The Ambassador in the United Kingdom
the Department of State
1458. FonOff informs us Saudi movements into Buraimi somewhat less extensive than first reports had indicated, approximately 80 armed Saudis being involved.2 However FonOff has now decided protest to SAG on grounds:
- Saudis traversed territory subject standstill agreement in order reach their destination;
- Presence armed Saudis in Buraimi also violation agreement which merely permitted both sides undertake normal administrative actions in disputed areas; and
- Sultan Muscat has requested British protest his behalf as well.
FonOff also states that it has recently talked to Pelham and that it is now planned that he will indicate to King upon his return to Jidda in mid-October that UK prepared resume negotiations through him (Pelham). FonOff hopes negotiations will be conducted on Saudi side by Feisal and that they will get underway end of November.
Embassy off expressed doubts SAG would agree this procedure in view importance it has attached in past to participation Sheikhs. FonOff however, expressed confidence Saudis would be willing negotiation through diplomatic channels, . . . .[Page 2471]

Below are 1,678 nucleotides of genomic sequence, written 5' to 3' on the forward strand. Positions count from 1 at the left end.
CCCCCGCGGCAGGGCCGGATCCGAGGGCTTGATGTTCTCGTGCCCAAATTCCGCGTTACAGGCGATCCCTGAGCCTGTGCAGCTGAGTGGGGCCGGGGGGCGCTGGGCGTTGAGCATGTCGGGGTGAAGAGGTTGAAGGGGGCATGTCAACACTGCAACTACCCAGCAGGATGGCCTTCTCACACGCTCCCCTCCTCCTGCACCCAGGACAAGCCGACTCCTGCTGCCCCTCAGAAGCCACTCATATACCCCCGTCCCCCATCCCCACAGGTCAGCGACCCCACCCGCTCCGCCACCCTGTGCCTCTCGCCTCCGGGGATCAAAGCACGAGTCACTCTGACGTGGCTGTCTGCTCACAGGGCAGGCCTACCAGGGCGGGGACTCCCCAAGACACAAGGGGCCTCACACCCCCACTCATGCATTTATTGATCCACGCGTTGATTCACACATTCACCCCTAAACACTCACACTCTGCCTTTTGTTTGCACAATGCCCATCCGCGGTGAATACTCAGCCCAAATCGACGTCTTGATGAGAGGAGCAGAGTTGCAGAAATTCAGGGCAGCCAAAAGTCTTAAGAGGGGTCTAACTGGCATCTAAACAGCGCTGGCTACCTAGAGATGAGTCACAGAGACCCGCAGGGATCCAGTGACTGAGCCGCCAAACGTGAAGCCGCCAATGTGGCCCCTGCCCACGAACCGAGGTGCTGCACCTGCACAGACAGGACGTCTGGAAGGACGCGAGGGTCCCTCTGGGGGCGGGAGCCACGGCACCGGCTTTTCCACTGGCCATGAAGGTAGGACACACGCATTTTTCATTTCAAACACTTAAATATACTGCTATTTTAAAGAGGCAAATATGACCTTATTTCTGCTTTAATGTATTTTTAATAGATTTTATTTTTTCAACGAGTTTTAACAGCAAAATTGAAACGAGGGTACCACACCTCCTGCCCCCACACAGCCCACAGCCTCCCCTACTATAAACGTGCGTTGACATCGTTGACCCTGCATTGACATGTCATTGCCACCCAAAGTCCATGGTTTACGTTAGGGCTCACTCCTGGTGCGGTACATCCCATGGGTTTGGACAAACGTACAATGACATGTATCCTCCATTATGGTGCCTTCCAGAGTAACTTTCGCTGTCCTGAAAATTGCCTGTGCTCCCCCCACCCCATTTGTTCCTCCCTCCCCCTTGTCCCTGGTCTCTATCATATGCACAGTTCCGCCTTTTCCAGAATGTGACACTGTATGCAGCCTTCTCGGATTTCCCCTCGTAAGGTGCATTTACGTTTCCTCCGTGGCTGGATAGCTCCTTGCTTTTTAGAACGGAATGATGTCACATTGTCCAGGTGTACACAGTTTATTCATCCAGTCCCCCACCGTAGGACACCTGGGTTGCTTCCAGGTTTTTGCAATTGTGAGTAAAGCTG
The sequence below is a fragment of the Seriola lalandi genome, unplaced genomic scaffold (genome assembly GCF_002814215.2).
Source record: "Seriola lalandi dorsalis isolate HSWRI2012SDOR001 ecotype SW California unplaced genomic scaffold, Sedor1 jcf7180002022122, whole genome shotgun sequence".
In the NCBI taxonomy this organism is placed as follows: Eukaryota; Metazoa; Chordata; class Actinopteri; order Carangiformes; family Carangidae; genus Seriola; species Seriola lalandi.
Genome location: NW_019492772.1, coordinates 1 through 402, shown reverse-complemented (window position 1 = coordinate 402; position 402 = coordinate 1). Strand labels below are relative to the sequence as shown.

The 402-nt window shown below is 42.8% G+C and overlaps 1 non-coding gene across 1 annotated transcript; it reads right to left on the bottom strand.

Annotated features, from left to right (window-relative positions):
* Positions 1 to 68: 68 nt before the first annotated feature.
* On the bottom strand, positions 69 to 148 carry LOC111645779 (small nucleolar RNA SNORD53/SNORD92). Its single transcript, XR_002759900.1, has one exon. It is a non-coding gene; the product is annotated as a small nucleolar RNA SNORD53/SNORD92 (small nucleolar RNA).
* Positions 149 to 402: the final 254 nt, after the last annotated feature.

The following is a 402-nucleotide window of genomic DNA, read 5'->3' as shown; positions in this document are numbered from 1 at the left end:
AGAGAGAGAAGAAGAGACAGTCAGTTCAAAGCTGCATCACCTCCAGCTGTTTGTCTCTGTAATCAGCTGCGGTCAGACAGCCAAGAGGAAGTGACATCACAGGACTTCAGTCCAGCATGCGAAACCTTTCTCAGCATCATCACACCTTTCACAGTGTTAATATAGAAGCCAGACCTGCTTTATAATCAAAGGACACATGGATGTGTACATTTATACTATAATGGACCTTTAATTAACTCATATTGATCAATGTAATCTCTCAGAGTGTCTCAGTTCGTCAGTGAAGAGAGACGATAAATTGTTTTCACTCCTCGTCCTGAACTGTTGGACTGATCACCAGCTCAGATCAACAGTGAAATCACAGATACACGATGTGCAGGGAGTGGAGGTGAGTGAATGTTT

FonOff further indicates that it is re-studying its position with respect to various boundary problems prior to preparing instructions for Pelham. In particular FonOff will wish consider carefully findings of Buckmaster, assistant political officer Trucial coast, who has recently made trip through Liwa area. FonOff also indicates that among new ideas it has in mind is suggestion that any boundary delineations agreed to between UK and SAG should not affect allegiance of inhabitants. FonOff thinks this suggestion might have some appeal to Ibn Saud, who insists he is more interested in individuals who acknowledge him than in lands involved.
- Repeated to Jidda.↩
- Telegram 1254 from London, Sept. 3, advised the Department of State the Shaikh of Abu Dhabi had sent a message to the British Foreign Office informing it that Saudi Arabian troops had occupied several villages at Buraimi claimed by the Sultan of Muscat. The Foreign Office feared the Saudis might intend to move into all of Buraimi. (786A.00/9–352)↩